Misuse of levodopa for Parkinsonian side effects - adapted from the Journal of the American Medical

Date: April, 1996

Metoclopramide is known to cause extrapyramidal side effects, although the incidence is unknown. Because adverse drug reactions may be more frequent and more severe in the elderly, it is not unreasonable to assume that parkinsonian side effects of levodopa therapy will occur more often in the elderly and may be confused with actual Parkinson's disease, which also occurs with greater frequency in this population. Avorn and colleagues conducted a casecontrol study to determine if the use of anti-Parkinson's disease therapy was increased in patients receiving metoclopramide.

Pharmacy claims files for patients 65 years of age and older who were enrolled in New Jersey's Medicare and Medicaid programs were reviewed to determine which patients had received metoclopramide in the three-month period before an antiparkinsonian medication was started. A total of 1,253 patients receiving a levodopa-containing drug were identified. In addition, 2,377 patients were identified who had recently filled prescriptions for other antiparkinsonian medications (i.e., benztropine or trihexyphenidyl). These groups were compared with a control group of 16,435 Medicaid enrollees who were not receiving antiparkinsonian medications.

Patients who had recently received metoclopramide were three times more likely than control patients to be placed on dopaminergic therapy. This finding did not vary significantly when subgroups were examined by gender, age or place of residence. The authors also examined exposure to metoclopramide (based on average number of milligrams prescribed per day). Patients on higher daily doses were much more likely to be placed on antiparkinsonian medication. This risk was more than five times higher for patients receiving over 20 mg of metoclopramide daily. In more than one-half (63 percent) of the patients who began anti-parkinsonian therapy, use of metoclopramide continued even after the development of parkinsonian side effects. Other antiparkinsonian medications were found to be used more frequently (although less often than levodopa-containing drugs) in patients receiving metoclopramide.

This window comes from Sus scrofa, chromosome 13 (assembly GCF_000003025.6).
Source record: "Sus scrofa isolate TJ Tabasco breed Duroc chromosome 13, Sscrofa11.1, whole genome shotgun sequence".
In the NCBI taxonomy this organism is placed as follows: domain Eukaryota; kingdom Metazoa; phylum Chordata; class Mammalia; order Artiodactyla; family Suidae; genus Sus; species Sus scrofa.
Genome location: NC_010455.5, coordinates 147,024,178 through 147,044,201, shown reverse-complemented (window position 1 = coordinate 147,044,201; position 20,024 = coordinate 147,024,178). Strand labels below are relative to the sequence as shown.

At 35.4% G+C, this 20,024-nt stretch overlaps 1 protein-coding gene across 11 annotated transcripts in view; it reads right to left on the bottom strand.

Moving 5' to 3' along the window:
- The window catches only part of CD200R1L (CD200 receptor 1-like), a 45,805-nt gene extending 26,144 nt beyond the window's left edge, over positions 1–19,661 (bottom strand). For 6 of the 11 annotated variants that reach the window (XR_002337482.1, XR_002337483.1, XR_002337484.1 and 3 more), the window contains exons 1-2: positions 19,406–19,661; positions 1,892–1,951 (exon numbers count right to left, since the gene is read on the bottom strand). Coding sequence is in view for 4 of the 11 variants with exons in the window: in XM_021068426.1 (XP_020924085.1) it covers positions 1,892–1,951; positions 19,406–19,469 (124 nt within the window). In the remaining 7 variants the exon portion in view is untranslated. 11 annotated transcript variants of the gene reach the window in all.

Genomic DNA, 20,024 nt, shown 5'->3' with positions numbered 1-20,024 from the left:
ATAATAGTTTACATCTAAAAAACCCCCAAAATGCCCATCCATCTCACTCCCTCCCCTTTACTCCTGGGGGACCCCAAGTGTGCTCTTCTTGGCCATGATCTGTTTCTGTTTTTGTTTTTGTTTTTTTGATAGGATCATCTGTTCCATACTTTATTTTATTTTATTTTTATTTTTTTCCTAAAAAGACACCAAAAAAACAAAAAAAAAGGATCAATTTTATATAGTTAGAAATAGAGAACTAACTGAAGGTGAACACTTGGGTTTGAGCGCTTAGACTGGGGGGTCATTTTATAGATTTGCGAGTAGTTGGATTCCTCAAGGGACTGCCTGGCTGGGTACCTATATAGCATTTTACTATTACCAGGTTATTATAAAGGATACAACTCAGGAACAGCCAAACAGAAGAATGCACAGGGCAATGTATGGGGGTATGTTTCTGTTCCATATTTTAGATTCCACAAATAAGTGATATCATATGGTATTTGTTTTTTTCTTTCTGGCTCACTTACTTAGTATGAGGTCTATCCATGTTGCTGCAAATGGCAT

Metoclopramide is known to block dopamine receptors in the brain and cause symptoms such as tremor, bradykinesia and rigidity. The authors conclude that the use of levodopa is not likely to cause a significant reduction in metoclopramide side effects and will, in fact, have the potential for causing many side effects of its own. The authors suggest that the use of newer drugs (i.e., ondansetron or granisetron for emesis and cisapride for improved gastrointestinal motility) in place of metoclopramide may be one way of avoiding the problem of treating medication side effects with other medications. Physicians should maintain a high degree of suspicion when treating patients who develop extrapyramidal side effects while receiving metoclopramide. (Avorn J, et al. Increased incidence of levodopa therapy following metoclopramide use. JAMA 1995;274:1780-2.)

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